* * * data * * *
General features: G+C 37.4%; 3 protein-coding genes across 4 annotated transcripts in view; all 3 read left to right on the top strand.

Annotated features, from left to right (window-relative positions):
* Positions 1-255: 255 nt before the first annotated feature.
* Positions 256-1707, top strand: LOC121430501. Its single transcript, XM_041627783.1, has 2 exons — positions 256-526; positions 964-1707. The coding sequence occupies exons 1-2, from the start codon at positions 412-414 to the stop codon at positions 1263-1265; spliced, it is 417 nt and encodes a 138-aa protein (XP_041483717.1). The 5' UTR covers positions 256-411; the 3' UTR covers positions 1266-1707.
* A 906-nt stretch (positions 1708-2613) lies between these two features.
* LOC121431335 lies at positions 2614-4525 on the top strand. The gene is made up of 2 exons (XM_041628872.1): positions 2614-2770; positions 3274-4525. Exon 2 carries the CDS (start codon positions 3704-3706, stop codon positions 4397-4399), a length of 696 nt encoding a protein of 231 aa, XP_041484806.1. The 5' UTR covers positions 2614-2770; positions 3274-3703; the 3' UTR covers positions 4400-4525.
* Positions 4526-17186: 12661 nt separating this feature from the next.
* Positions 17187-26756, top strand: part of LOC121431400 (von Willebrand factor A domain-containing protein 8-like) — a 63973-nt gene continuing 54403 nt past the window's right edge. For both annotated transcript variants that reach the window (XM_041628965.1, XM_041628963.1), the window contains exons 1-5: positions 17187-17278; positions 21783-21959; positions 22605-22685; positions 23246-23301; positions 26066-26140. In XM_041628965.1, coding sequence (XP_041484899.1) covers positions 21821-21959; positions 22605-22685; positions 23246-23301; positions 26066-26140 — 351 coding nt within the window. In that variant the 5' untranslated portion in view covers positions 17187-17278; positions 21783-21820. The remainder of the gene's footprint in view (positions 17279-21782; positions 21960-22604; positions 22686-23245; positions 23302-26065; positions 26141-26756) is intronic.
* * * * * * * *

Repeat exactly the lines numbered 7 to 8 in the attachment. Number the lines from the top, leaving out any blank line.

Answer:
* Positions 4526-17186: 12661 nt separating this feature from the next.
* Positions 17187-26756, top strand: part of LOC121431400 (von Willebrand factor A domain-containing protein 8-like) — a 63973-nt gene continuing 54403 nt past the window's right edge. For both annotated transcript variants that reach the window (XM_041628965.1, XM_041628963.1), the window contains exons 1-5: positions 17187-17278; positions 21783-21959; positions 22605-22685; positions 23246-23301; positions 26066-26140. In XM_041628965.1, coding sequence (XP_041484899.1) covers positions 21821-21959; positions 22605-22685; positions 23246-23301; positions 26066-26140 — 351 coding nt within the window. In that variant the 5' untranslated portion in view covers positions 17187-17278; positions 21783-21820. The remainder of the gene's footprint in view (positions 17279-21782; positions 21960-22604; positions 22686-23245; positions 23302-26065; positions 26141-26756) is intronic.